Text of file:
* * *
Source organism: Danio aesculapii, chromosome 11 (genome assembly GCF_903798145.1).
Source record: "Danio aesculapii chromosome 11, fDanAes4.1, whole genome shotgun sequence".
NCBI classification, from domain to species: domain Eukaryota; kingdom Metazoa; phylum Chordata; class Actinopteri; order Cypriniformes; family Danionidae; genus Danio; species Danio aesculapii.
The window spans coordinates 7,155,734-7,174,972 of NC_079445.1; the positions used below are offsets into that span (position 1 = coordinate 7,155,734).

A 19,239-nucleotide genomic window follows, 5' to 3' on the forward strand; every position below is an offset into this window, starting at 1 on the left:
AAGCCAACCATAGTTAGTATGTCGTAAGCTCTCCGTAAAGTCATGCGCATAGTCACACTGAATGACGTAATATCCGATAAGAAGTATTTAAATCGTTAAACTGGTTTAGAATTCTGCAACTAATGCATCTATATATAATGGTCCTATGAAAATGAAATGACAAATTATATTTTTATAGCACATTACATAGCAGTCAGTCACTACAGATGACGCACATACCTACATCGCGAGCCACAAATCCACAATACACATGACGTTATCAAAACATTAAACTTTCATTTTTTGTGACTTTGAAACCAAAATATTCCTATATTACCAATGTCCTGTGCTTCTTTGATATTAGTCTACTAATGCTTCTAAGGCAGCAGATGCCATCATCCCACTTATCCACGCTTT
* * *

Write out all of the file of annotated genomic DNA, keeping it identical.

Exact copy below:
Source organism: Danio aesculapii, chromosome 11 (genome assembly GCF_903798145.1).
Source record: "Danio aesculapii chromosome 11, fDanAes4.1, whole genome shotgun sequence".
NCBI classification, from domain to species: domain Eukaryota; kingdom Metazoa; phylum Chordata; class Actinopteri; order Cypriniformes; family Danionidae; genus Danio; species Danio aesculapii.
The window spans coordinates 7,155,734-7,174,972 of NC_079445.1; the positions used below are offsets into that span (position 1 = coordinate 7,155,734).

A 19,239-nucleotide genomic window follows, 5' to 3' on the forward strand; every position below is an offset into this window, starting at 1 on the left:
AAGCCAACCATAGTTAGTATGTCGTAAGCTCTCCGTAAAGTCATGCGCATAGTCACACTGAATGACGTAATATCCGATAAGAAGTATTTAAATCGTTAAACTGGTTTAGAATTCTGCAACTAATGCATCTATATATAATGGTCCTATGAAAATGAAATGACAAATTATATTTTTATAGCACATTACATAGCAGTCAGTCACTACAGATGACGCACATACCTACATCGCGAGCCACAAATCCACAATACACATGACGTTATCAAAACATTAAACTTTCATTTTTTGTGACTTTGAAACCAAAATATTCCTATATTACCAATGTCCTGTGCTTCTTTGATATTAGTCTACTAATGCTTCTAAGGCAGCAGATGCCATCATCCCACTTATCCACGCTTT